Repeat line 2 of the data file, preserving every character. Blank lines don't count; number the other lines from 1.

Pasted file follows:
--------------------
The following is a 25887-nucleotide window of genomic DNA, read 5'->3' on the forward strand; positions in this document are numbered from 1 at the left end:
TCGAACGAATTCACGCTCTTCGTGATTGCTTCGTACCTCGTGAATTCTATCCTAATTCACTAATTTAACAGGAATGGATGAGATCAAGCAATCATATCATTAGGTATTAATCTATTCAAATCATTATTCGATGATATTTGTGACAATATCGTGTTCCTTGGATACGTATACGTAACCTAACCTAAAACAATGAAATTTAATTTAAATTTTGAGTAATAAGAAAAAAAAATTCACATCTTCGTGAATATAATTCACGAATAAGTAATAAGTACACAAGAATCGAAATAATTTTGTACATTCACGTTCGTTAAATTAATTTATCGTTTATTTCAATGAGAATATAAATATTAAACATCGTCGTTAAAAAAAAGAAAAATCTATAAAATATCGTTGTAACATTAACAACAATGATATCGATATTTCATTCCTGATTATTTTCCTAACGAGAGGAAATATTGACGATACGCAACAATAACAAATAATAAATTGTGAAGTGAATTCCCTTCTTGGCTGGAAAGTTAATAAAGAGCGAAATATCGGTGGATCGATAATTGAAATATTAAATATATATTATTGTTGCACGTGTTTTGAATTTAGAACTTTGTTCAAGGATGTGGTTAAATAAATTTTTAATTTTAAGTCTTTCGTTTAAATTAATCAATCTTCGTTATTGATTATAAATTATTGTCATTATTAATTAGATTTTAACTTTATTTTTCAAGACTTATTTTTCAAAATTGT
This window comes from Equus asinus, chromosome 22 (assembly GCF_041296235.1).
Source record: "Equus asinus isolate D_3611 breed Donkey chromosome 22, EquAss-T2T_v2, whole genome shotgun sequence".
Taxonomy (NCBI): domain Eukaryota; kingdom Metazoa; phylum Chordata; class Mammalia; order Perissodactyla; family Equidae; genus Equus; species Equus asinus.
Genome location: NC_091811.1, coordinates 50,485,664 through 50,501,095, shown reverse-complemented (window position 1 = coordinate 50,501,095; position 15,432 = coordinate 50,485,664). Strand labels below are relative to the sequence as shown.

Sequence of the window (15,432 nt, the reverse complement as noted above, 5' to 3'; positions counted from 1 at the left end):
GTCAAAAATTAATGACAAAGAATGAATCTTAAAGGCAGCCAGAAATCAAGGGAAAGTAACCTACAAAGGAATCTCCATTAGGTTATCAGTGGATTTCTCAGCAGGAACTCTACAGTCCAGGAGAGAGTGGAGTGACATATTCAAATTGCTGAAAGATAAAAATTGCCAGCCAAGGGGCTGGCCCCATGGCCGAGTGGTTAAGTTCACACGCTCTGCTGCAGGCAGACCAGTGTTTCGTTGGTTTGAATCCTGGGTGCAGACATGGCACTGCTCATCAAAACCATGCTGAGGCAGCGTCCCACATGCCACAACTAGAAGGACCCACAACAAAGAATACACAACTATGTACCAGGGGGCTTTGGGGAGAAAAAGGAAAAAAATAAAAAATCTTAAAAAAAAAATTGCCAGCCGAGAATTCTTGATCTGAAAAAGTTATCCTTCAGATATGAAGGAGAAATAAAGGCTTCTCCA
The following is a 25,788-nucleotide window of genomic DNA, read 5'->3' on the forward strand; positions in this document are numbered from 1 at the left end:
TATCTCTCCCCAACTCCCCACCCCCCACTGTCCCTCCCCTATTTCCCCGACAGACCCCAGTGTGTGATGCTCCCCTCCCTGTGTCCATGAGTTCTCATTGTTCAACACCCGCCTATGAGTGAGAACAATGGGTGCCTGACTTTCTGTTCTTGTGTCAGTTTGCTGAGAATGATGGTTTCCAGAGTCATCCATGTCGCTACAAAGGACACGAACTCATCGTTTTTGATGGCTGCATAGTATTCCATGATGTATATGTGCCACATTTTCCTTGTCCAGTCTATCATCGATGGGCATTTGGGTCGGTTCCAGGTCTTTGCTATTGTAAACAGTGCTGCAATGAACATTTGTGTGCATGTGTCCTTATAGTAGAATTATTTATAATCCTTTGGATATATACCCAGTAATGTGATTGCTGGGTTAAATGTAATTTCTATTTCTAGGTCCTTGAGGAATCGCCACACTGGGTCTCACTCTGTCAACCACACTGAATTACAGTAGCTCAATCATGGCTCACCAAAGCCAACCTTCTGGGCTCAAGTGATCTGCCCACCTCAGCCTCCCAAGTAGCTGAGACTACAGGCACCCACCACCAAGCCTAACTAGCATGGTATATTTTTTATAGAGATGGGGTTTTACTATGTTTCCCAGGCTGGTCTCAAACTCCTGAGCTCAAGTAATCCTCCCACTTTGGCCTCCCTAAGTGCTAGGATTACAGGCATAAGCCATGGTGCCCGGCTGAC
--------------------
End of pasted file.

TCGAACGAATTCACGCTCTTCGTGATTGCTTCGTACCTCGTGAATTCTATCCTAATTCACTAATTTAACAGGAATGGATGAGATCAAGCAATCATATCATTAGGTATTAATCTATTCAAATCATTATTCGATGATATTTGTGACAATATCGTGTTCCTTGGATACGTATACGTAACCTAACCTAAAACAATGAAATTTAATTTAAATTTTGAGTAATAAGAAAAAAAAATTCACATCTTCGTGAATATAATTCACGAATAAGTAATAAGTACACAAGAATCGAAATAATTTTGTACATTCACGTTCGTTAAATTAATTTATCGTTTATTTCAATGAGAATATAAATATTAAACATCGTCGTTAAAAAAAAGAAAAATCTATAAAATATCGTTGTAACATTAACAACAATGATATCGATATTTCATTCCTGATTATTTTCCTAACGAGAGGAAATATTGACGATACGCAACAATAACAAATAATAAATTGTGAAGTGAATTCCCTTCTTGGCTGGAAAGTTAATAAAGAGCGAAATATCGGTGGATCGATAATTGAAATATTAAATATATATTATTGTTGCACGTGTTTTGAATTTAGAACTTTGTTCAAGGATGTGGTTAAATAAATTTTTAATTTTAAGTCTTTCGTTTAAATTAATCAATCTTCGTTATTGATTATAAATTATTGTCATTATTAATTAGATTTTAACTTTATTTTTCAAGACTTATTTTTCAAAATTGT